Katrina Hunter’s career path has switched gears from teaching in the Maniototo, to accommodating cyclists on the Alps 2 Ocean Cycle Trail.
Miss Hunter and her partner Hamish Wilson, who farm sheep and beef at Dansey’s Pass, are the new owners of The Huts, Tokarahi and coowners of 190ha of farm land that had belonged to Frank Houston.
Mr Houston built The Huts about seven years ago.
‘‘We actually didn’t realise it was here. We were looking at the farm land, and the real estate agent said, ‘Would you like to look at the huts?’, and we had no idea what she was talking about . . .So we came and had a nosey, and the rest is history, I suppose,’’ Miss Hunter said.
The couple took over the property at the beginning of October, and although November and December were relatively quiet, the next few months ‘‘are all go’’ with more than 900 people booked for the season, Miss Hunter said.
There were eight huts, all similar in size, and each housed either a super king bed or twin share. The huts had been constructed using materials from a former villa which had been part of the farm, to give them an old feel, although they were relatively new.
A communal area, formerly the old farm stables, housed the dining area, a kitchen — where Miss Hunter cooked dinner every night — and also the showers and toilets.
‘‘The people love this room, it’s just got such a great feel about it.’’
Until the end of term 3 last year, Miss Hunter had been teaching in Ranfurly at Maniototo Area School, and commuting daily from Dansey’s Pass, with children Abby (12) and Rhys (11).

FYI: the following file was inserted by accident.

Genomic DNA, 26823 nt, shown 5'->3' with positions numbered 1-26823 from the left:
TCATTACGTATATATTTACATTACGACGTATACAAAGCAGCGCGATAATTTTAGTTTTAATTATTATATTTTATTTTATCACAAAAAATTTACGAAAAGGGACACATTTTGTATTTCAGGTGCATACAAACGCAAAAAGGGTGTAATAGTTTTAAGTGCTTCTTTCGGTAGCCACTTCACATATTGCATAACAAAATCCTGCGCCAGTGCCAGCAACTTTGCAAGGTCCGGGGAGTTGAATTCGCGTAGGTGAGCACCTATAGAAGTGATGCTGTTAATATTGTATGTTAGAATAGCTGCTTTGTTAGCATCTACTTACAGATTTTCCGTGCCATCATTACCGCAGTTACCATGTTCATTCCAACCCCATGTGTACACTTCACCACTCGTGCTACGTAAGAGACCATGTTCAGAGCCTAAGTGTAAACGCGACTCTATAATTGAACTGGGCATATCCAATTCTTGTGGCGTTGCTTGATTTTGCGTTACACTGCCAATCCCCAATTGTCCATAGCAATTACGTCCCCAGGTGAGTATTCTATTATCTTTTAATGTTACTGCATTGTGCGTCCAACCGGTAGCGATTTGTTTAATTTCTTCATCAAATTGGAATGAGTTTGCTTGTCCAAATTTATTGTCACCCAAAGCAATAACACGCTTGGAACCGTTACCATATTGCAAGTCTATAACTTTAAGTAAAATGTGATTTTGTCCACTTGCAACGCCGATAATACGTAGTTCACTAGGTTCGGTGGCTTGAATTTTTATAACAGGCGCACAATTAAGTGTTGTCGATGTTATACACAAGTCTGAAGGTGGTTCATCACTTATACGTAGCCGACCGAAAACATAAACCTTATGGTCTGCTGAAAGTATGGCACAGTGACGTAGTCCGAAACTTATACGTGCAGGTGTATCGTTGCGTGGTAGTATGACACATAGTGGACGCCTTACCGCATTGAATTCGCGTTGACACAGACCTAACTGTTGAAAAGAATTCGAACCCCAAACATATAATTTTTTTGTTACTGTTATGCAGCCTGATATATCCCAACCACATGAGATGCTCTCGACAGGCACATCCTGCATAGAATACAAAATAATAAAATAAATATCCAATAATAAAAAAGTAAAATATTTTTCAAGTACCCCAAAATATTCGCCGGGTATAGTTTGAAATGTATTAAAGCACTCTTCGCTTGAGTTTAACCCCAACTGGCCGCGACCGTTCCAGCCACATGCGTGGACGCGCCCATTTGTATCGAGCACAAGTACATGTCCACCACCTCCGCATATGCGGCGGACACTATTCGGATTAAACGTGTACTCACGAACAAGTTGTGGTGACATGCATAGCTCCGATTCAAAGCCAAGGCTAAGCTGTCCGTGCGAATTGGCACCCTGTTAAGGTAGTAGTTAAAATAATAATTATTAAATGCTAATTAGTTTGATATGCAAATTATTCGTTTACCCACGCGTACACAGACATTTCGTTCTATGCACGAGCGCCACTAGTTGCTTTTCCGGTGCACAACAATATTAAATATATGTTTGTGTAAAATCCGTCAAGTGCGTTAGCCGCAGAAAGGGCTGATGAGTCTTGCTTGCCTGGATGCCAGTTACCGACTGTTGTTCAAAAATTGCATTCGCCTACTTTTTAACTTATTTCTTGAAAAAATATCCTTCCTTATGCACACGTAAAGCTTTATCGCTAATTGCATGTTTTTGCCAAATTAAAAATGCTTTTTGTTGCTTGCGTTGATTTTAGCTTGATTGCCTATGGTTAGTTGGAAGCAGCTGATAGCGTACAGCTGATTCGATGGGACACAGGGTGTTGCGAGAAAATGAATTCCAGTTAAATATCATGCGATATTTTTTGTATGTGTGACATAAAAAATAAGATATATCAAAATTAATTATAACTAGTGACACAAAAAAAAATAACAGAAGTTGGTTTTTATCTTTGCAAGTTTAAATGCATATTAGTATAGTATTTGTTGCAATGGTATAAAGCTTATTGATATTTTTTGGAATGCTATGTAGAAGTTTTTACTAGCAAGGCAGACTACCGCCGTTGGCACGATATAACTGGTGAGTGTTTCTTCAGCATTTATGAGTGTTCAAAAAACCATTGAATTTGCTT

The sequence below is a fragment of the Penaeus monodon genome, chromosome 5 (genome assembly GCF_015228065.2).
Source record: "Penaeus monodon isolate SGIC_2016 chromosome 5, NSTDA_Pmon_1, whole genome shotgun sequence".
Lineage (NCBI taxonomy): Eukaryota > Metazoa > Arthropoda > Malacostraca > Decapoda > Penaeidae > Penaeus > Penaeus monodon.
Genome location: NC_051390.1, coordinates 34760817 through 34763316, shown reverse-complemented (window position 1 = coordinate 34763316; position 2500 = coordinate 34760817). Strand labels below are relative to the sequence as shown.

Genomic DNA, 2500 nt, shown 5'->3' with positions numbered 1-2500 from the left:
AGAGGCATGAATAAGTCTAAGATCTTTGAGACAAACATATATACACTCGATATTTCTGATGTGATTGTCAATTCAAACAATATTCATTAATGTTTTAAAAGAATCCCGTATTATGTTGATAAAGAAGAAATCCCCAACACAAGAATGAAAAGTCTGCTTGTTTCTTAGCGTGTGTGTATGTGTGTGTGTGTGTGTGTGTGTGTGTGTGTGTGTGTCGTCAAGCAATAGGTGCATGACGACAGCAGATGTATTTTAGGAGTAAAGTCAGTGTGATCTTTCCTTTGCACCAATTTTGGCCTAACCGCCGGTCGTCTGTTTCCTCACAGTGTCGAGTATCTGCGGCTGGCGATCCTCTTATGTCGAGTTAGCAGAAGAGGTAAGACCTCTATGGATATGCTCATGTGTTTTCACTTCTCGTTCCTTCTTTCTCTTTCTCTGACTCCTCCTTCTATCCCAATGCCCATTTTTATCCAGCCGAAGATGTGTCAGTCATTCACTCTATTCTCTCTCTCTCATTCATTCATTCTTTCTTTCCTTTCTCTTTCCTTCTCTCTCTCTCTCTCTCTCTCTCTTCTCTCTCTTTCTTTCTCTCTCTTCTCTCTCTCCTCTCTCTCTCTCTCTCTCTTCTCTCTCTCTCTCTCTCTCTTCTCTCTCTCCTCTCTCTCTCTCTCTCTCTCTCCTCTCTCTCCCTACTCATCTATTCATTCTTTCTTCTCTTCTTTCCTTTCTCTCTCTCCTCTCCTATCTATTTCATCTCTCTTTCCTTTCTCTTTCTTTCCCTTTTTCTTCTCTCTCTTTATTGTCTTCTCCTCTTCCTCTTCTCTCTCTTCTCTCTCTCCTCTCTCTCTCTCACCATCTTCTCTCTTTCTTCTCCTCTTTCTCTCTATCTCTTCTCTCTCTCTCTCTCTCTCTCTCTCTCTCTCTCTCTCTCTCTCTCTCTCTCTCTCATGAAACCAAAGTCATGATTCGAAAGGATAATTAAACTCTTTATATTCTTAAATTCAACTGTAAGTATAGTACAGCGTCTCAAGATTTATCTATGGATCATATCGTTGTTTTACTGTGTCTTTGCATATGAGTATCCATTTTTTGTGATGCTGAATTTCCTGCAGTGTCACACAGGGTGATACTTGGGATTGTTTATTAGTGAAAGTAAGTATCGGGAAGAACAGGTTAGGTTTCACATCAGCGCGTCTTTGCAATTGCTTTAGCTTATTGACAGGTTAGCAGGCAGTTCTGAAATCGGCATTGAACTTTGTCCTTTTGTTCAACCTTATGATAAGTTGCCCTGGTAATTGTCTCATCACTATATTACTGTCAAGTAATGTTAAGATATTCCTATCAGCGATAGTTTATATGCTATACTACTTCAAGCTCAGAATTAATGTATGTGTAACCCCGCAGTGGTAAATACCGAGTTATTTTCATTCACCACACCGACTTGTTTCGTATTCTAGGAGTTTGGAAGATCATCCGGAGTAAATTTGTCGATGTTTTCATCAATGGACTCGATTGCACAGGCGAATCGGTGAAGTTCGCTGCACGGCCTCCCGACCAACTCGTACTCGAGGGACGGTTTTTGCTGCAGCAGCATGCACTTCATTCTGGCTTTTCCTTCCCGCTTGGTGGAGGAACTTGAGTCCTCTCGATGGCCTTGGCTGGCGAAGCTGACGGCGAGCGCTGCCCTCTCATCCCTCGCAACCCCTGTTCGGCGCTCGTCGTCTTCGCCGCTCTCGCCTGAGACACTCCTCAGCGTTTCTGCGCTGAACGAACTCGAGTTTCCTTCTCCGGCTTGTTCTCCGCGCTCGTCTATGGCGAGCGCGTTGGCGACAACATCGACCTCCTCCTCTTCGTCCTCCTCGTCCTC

‘‘So this is like a dream run, driving over here each day.’’
She had been enjoying the change of vocation.
‘‘It’s not really a change of pace — it’s different, but it’s not really as consuming as teaching,’’ she said.
‘‘I miss the teaching, because I miss the relationships with the people, but you meet some fantastic people coming through here, and everyone is in just the best spirits. They are on holiday with friends or family, and just having a great time.’’
E-biking had made the cycle trail accessible to all ages, and the guests coming through were mostly semi-retired or retired, she said.
‘‘They’ve travelled the world, and they’ve got such cool stories . . .It’s amazing how many connections you can make with people. They know someone you know, or they’ve lived somewhere you’ve lived, or are ex-farmers that want to talk about the farming side of things.’’
Although the cycle trail was the source of most of their visitors, Miss Hunter said she saw the potential for other ways to drum up business, but the family were still ‘‘finding our feet’’ this season.
‘‘Frank had established a really good, sound business, and so we’re just taking over what he had developed.
‘‘He had poured so much passion into here, we want to make sure we’re doing his hard work justice as well.’’
She enjoyed the day-to-day business of keeping things running, and had got into a routine of dropping her children to the bus, so they could continue their schooling in Ranfurly, and then heading to The Huts.
Mr Wilson helped with the more physical jobs, but his main focus remained with running the farm.
‘‘But [he has] a real vested interest in the place as well, which is cool,’’ she said.
‘‘The change of pace for our family has been really nice, our mornings aren’t so insane.’’